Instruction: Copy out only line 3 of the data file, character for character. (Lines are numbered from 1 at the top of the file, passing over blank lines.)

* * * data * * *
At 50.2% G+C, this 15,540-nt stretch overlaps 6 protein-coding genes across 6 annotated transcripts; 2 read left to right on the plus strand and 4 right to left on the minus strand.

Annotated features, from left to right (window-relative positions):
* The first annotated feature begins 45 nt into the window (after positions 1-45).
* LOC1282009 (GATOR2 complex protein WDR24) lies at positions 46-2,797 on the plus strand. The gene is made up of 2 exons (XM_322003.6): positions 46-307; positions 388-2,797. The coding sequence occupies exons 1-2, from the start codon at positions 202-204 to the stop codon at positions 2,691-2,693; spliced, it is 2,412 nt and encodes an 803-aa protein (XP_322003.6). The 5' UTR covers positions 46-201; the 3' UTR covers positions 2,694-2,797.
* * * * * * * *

* The first annotated feature begins 45 nt into the window (after positions 1-45).